Dr Marcus Butler, Respiratory Consultant at St Vincent’s University Hospital and Medical Director at the Asthma Society of Ireland, commented: “Due to the Covid-19 pandemic, people have been isolating at home, wearing masks and washing hands more frequently and we are therefore seeing a drop in steroid tablet use in 2020 among asthma patients, which is heartening.
Unfortunately, prolonged use of OCS medication has severe health implications. In the short term, side-effects can include sleep disturbance, mood changes, appetite increase and hyperglycaemia, while depression, diabetes, hypertension, and adrenal suppression are more of an issue in the longer term. It’s important to remember that OCS is the last tool we should reach for in our toolbox and a focus on improving better asthma control and management are preferred.”
Also responding to the research, Dr Dermot Nolan, GP, National Clinical Lead on Asthma to the HSE and Advisor to the Asthma Society, said: “If you are not taking your controller inhaler treatment every day, you may experience an asthma attack or flare-up that will require treatment with steroid tablets.
“The best way for people with mild-to-moderate asthma to avoid needing steroid tablets is to take their controller inhaler medication every day — even when you feel well. We know from our research that almost 31,000 people bought asthma inhalers in 2020 that hadn’t in the previous two years, so we would like to encourage this trend to continue and ask that people have their reliever inhaler available for when their symptoms flare.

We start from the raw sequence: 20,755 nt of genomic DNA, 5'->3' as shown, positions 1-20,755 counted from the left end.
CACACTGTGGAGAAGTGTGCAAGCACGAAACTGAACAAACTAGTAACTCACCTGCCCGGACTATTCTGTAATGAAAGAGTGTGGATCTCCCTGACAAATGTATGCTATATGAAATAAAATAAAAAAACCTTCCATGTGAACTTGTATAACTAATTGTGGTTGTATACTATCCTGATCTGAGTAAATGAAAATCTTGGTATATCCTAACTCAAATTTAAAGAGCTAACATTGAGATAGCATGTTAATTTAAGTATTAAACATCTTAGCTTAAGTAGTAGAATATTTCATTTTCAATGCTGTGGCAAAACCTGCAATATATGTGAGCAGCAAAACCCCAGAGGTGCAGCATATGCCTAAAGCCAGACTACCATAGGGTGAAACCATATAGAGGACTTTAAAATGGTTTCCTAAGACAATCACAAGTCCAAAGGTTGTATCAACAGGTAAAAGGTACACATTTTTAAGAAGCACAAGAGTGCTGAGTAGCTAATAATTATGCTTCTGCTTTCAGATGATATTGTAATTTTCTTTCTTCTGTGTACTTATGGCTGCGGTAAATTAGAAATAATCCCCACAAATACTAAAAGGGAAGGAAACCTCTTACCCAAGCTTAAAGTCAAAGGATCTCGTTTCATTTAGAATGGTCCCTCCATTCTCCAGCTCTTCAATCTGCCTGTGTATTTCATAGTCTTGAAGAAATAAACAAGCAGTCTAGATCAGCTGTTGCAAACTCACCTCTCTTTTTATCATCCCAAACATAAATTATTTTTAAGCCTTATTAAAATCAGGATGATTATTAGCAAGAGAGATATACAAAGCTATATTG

“… A good rule of thumb is that if you have experienced two or more asthma attacks in one year requiring steroid treatment, then contact your GP and request an asthma review. Do not stop steroid therapy without talking to your doctor first, as doing so could be dangerous.”
Ms O’Connor added: “The Asthma Society is calling on the Minister for Health, Stephen Donnelly, and the HSE to ensure that healthcare professionals are aware of and able to avail of the most impactful and effective treatments for their patients, including the use of high-tech medicines for severe asthma. The organisation is also urging that any cost-benefit assessments conducted by the NCPE on behalf of the State recognises the full extent of risk to patients of OCS use and makes its findings accordingly.”
Furthermore, the Asthma Society called for urgent increased State funding to continue its work, which includes patient services, health promotion, awareness and advocacy initiatives that would allow it to fully utilise the findings of the research to the benefit of people with asthma.
This research was supported by AstraZeneca.